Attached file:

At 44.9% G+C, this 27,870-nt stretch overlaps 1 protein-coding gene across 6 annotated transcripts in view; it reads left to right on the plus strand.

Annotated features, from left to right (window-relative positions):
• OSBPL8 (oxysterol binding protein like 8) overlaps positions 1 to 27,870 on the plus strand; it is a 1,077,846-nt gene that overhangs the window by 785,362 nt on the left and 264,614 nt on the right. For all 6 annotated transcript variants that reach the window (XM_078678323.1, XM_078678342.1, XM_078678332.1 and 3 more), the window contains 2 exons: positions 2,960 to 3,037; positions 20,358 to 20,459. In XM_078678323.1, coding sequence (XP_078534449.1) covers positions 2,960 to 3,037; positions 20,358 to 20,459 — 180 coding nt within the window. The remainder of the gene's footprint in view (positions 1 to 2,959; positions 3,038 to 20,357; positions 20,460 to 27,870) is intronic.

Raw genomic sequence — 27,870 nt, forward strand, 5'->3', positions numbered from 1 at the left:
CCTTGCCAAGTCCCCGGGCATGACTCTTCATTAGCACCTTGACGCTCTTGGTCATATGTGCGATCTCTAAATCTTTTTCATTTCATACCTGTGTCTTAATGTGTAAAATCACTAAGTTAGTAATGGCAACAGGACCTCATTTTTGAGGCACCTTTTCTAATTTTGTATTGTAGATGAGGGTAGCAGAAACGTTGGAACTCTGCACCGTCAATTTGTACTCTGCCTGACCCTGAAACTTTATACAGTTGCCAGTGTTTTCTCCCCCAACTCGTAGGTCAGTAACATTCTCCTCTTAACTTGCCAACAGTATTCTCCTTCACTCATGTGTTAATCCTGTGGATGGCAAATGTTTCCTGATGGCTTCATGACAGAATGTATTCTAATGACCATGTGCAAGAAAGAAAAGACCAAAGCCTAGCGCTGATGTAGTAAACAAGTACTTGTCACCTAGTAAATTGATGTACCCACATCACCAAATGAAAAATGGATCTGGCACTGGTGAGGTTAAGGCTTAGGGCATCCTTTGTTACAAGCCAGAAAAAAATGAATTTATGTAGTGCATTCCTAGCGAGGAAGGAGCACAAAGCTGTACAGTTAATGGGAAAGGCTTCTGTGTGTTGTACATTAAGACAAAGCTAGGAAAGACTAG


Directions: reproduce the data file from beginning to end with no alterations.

At 44.9% G+C, this 27,870-nt stretch overlaps 1 protein-coding gene across 6 annotated transcripts in view; it reads left to right on the plus strand.

Annotated features, from left to right (window-relative positions):
• OSBPL8 (oxysterol binding protein like 8) overlaps positions 1 to 27,870 on the plus strand; it is a 1,077,846-nt gene that overhangs the window by 785,362 nt on the left and 264,614 nt on the right. For all 6 annotated transcript variants that reach the window (XM_078678323.1, XM_078678342.1, XM_078678332.1 and 3 more), the window contains 2 exons: positions 2,960 to 3,037; positions 20,358 to 20,459. In XM_078678323.1, coding sequence (XP_078534449.1) covers positions 2,960 to 3,037; positions 20,358 to 20,459 — 180 coding nt within the window. The remainder of the gene's footprint in view (positions 1 to 2,959; positions 3,038 to 20,357; positions 20,460 to 27,870) is intronic.

Raw genomic sequence — 27,870 nt, forward strand, 5'->3', positions numbered from 1 at the left:
CCTTGCCAAGTCCCCGGGCATGACTCTTCATTAGCACCTTGACGCTCTTGGTCATATGTGCGATCTCTAAATCTTTTTCATTTCATACCTGTGTCTTAATGTGTAAAATCACTAAGTTAGTAATGGCAACAGGACCTCATTTTTGAGGCACCTTTTCTAATTTTGTATTGTAGATGAGGGTAGCAGAAACGTTGGAACTCTGCACCGTCAATTTGTACTCTGCCTGACCCTGAAACTTTATACAGTTGCCAGTGTTTTCTCCCCCAACTCGTAGGTCAGTAACATTCTCCTCTTAACTTGCCAACAGTATTCTCCTTCACTCATGTGTTAATCCTGTGGATGGCAAATGTTTCCTGATGGCTTCATGACAGAATGTATTCTAATGACCATGTGCAAGAAAGAAAAGACCAAAGCCTAGCGCTGATGTAGTAAACAAGTACTTGTCACCTAGTAAATTGATGTACCCACATCACCAAATGAAAAATGGATCTGGCACTGGTGAGGTTAAGGCTTAGGGCATCCTTTGTTACAAGCCAGAAAAAAATGAATTTATGTAGTGCATTCCTAGCGAGGAAGGAGCACAAAGCTGTACAGTTAATGGGAAAGGCTTCTGTGTGTTGTACATTAAGACAAAGCTAGGAAAGACTAG